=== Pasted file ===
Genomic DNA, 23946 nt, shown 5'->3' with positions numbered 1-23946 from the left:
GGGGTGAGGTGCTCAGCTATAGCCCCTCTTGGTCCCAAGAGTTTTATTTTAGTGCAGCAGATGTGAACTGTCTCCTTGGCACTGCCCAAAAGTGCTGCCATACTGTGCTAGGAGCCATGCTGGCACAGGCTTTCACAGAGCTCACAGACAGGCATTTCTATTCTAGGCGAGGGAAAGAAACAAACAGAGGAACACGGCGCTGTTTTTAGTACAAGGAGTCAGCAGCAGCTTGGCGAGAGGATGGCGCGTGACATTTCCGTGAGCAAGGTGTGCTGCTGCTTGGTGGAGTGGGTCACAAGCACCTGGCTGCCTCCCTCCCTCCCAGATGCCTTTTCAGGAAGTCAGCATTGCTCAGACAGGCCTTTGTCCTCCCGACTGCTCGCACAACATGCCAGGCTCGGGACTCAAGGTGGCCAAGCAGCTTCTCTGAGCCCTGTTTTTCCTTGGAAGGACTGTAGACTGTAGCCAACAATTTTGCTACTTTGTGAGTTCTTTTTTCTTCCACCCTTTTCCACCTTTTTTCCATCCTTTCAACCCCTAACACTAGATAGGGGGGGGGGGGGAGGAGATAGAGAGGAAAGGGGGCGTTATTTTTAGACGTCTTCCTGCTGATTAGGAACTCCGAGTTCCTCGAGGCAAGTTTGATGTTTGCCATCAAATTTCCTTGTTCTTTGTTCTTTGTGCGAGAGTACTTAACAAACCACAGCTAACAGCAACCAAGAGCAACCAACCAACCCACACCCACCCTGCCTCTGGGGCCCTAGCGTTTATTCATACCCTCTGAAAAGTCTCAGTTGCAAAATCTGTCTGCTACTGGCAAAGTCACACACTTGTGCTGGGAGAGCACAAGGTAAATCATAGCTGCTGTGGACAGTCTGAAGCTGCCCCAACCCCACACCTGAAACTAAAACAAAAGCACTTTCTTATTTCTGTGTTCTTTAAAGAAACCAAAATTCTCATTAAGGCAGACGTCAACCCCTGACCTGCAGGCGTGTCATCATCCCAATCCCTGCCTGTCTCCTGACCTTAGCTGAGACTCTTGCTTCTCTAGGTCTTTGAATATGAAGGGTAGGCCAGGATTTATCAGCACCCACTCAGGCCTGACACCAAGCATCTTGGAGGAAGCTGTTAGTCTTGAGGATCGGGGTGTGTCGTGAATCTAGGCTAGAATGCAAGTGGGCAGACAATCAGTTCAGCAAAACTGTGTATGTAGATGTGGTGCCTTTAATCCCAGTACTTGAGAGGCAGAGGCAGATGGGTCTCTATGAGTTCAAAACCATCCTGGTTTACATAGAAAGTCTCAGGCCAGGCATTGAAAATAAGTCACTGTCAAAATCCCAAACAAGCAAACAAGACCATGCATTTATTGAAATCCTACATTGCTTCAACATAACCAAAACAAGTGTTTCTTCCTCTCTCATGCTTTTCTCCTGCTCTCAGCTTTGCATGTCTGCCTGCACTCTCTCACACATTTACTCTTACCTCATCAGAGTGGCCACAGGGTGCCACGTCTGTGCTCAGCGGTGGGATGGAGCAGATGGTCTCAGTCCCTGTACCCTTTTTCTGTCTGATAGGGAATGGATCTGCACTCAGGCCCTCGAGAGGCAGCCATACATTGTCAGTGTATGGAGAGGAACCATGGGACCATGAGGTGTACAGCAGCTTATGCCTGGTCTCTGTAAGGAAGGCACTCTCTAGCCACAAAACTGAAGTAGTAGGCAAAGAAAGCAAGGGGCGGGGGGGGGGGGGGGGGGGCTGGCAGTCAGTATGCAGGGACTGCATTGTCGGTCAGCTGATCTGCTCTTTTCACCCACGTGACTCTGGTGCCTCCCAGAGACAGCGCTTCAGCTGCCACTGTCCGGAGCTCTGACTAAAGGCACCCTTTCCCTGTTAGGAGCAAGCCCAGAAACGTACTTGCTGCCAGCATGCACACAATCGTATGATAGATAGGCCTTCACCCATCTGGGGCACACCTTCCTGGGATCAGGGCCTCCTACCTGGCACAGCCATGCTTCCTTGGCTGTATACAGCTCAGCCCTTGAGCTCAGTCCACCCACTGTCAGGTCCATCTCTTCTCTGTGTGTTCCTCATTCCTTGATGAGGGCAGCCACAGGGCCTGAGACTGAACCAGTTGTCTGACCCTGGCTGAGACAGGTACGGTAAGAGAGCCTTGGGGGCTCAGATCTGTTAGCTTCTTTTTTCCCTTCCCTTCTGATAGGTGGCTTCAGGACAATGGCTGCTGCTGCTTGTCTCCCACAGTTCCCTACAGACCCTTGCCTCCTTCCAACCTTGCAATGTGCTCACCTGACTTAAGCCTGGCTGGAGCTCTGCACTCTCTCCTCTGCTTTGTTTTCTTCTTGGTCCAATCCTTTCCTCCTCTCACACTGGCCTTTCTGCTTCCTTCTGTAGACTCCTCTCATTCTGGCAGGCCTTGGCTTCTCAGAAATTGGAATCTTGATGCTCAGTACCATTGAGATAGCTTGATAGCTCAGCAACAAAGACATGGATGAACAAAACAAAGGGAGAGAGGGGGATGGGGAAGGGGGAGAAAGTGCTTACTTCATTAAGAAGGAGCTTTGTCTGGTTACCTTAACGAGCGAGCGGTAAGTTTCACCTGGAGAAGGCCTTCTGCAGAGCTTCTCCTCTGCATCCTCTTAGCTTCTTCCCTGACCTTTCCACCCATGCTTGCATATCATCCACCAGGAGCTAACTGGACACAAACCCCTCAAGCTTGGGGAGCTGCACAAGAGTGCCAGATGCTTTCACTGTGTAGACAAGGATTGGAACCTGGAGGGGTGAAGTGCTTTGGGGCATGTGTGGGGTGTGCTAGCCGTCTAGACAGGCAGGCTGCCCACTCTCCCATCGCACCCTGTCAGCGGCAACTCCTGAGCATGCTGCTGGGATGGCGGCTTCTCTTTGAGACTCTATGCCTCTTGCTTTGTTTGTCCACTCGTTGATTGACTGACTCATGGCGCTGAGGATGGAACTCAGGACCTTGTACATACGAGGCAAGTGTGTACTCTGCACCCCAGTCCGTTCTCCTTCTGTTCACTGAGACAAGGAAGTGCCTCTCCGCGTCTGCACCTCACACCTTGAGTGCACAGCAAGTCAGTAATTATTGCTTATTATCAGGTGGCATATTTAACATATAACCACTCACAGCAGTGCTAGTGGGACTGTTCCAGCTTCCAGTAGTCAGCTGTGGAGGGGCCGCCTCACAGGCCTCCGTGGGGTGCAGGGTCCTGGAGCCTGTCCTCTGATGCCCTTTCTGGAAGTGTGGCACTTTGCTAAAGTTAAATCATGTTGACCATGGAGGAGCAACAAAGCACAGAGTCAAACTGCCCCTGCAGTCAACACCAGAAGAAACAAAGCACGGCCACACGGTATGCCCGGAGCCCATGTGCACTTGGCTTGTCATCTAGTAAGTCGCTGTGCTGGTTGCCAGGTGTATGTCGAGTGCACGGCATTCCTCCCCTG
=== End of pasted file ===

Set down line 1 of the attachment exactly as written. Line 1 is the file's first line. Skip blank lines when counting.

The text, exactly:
Genomic DNA, 23946 nt, shown 5'->3' with positions numbered 1-23946 from the left: